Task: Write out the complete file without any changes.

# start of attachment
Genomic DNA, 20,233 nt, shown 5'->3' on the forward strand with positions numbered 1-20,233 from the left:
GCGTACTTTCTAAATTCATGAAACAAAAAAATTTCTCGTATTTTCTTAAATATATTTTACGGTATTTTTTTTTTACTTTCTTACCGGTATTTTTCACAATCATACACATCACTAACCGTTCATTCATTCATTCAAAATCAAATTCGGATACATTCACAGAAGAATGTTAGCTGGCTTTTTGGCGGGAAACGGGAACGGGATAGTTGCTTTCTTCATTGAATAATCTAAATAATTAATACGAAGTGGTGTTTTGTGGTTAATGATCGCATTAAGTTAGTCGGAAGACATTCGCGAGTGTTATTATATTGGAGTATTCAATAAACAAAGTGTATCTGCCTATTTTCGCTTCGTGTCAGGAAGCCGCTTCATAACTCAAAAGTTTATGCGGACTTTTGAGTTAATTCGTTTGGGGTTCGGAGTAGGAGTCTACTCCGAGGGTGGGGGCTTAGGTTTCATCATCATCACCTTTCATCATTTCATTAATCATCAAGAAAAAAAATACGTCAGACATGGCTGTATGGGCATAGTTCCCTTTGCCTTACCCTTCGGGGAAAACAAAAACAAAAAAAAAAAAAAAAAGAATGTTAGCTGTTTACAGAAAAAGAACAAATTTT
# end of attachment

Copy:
Genomic DNA, 20,233 nt, shown 5'->3' on the forward strand with positions numbered 1-20,233 from the left:
GCGTACTTTCTAAATTCATGAAACAAAAAAATTTCTCGTATTTTCTTAAATATATTTTACGGTATTTTTTTTTTACTTTCTTACCGGTATTTTTCACAATCATACACATCACTAACCGTTCATTCATTCATTCAAAATCAAATTCGGATACATTCACAGAAGAATGTTAGCTGGCTTTTTGGCGGGAAACGGGAACGGGATAGTTGCTTTCTTCATTGAATAATCTAAATAATTAATACGAAGTGGTGTTTTGTGGTTAATGATCGCATTAAGTTAGTCGGAAGACATTCGCGAGTGTTATTATATTGGAGTATTCAATAAACAAAGTGTATCTGCCTATTTTCGCTTCGTGTCAGGAAGCCGCTTCATAACTCAAAAGTTTATGCGGACTTTTGAGTTAATTCGTTTGGGGTTCGGAGTAGGAGTCTACTCCGAGGGTGGGGGCTTAGGTTTCATCATCATCACCTTTCATCATTTCATTAATCATCAAGAAAAAAAATACGTCAGACATGGCTGTATGGGCATAGTTCCCTTTGCCTTACCCTTCGGGGAAAACAAAAACAAAAAAAAAAAAAAAAAGAATGTTAGCTGTTTACAGAAAAAGAACAAATTTT